Heartless Review
Frank Scheck, NY Post

Shepard loses flock

Sam Shepard clearly hasn’t mellowed with age. The 68-year-old playwright’s newest work, “Heartless,” which the Signature Theatre’s giving a world premiere, reveals a writer still railing against life’s harshness and brutality. It’s the sort of play in which a character doesn’t simply stop to admire a view, but declares, “I’d like to gaze out into the abyss for a while.”

Theatergoers will probably relate to that, since the play itself feels rather like an abyss, one devoid of coherent meaning. Featuring elements from the playwright’s by-now-familiar bag of tricks — warring families, non sequitur-filled dialogue — it lacks the emotional resonance and sheer entertainment value of Shepard’s now-classic “True West” and “A Lie of the Mind.”

Set in a palatial home situated high above Los Angeles, “Heartless” concerns a fractured family whose dark secrets emerge with the arrival of a hapless interloper: Roscoe (Gary Cole), a 65-year-old classics professor who’s left his wife and taken up with the decades-younger Sally (Julianne Nicholson).

Even though he comes bearing a goodwill offering of jelly doughnuts, Roscoe is hardly embraced by Sally’s bitter older sister Lucy (Jenny Bacon) or the sisters’ wheelchair-bound mother, Mable (Lois Smith), whose infirmity hasn’t diminished her ferocious temper.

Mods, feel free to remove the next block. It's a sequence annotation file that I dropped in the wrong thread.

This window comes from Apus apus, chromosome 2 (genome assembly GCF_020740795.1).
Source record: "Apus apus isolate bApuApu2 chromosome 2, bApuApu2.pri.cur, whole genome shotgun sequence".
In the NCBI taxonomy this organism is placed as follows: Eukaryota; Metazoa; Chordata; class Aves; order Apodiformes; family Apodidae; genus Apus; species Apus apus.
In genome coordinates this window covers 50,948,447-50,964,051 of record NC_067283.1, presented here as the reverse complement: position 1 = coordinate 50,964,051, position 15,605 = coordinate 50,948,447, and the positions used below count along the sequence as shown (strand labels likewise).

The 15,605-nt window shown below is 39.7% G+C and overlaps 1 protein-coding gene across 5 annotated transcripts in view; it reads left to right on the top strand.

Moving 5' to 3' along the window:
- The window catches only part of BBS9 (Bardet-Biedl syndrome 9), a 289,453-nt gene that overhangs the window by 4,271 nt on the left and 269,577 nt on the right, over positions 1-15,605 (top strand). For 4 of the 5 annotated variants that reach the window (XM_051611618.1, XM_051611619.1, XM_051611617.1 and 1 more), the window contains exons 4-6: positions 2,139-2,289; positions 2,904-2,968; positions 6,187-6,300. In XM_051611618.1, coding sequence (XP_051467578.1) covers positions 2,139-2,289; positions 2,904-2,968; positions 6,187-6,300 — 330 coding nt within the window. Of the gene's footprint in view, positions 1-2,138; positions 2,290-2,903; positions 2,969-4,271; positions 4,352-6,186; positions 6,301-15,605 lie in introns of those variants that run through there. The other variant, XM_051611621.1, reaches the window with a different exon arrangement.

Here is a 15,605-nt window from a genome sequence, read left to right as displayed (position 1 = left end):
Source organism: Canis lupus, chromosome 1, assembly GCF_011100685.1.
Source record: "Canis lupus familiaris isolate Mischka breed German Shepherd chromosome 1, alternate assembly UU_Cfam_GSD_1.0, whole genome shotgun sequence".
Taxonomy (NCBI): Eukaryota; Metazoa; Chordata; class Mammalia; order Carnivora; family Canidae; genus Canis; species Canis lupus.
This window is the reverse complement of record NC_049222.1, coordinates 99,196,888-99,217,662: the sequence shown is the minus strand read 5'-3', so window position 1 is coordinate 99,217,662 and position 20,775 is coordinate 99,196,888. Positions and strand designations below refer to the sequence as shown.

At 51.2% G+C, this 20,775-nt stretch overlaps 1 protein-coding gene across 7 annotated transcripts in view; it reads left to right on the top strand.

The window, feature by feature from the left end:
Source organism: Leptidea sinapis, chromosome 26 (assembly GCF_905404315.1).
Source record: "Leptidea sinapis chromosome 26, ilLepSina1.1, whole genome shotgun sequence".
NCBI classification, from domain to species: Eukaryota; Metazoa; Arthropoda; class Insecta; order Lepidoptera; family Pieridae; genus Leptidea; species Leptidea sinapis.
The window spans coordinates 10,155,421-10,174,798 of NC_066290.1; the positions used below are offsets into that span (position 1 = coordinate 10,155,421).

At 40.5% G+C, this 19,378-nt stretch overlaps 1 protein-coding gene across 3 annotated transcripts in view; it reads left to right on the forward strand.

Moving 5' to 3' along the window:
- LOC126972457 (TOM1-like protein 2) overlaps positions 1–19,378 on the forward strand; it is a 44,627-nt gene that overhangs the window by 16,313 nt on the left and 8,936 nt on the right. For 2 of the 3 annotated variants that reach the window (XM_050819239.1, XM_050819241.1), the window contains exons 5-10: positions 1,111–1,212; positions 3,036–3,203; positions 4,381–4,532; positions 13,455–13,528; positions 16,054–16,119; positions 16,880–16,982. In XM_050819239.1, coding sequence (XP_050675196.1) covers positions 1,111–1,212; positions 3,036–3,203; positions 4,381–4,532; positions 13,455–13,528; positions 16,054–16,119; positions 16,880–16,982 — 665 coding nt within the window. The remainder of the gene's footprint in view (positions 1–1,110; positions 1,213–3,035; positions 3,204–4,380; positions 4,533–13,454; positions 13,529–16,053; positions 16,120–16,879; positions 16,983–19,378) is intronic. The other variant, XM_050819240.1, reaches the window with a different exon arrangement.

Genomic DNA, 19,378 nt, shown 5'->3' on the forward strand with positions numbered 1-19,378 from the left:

“Stop calling me ma’am all the time,” she snaps at Roscoe’s attempt at politeness. “Feels like we’re in ‘Gone With the Goddamn Wind.’ ”

As the play lugubriously unfolds, nothing really happens beyond Shepard’s usual blend of magical realism and heavy-handed symbolism. Sally has a long scar down her chest, dating back to a childhood heart transplant from a young murder victim. One of the characters may or may not be a ghost. Mabel’s dutiful nurse (Betty Gilpin), previously described as mute, suddenly begins talking. When she returns from a jog, her feet are covered in blood.

“I run when I’ve come to the end of my rope,” she explains.

As with so many of Shepard’s works, what it all means is anybody’s guess. But here the mysteries seem shapeless, the conflicts arbitrary. And while the dialogue displays traces of his trademark sardonic humor, the proceedings are mostly dreary and uninvolving.

Daniel Aukin’s subdued direction makes the two-hour play seem longer than it is. Nor does his staging clarify such confusing moments as when Sally appears to take a suicidal leap off a cliff, only to nonchalantly stroll onstage a few minutes later.

The uneven performances don’t help matters. The ever-reliable Smith, a Shepard veteran (“Buried Child”), earns her laughs as the irascible Mable, and Bacon and Gilpin have a galvanizing emotional intensity. Cole (TV’s “The West Wing,” “The Good Wife”) is appealing but bland, and Nicholson (“Law & Order: Criminal Intent”) registers as little more than sullen.

With more pondering, the mysteries of “Heartless” may eventually come into focus. Or, as Gertrude Stein once observed, maybe there’s simply no there there.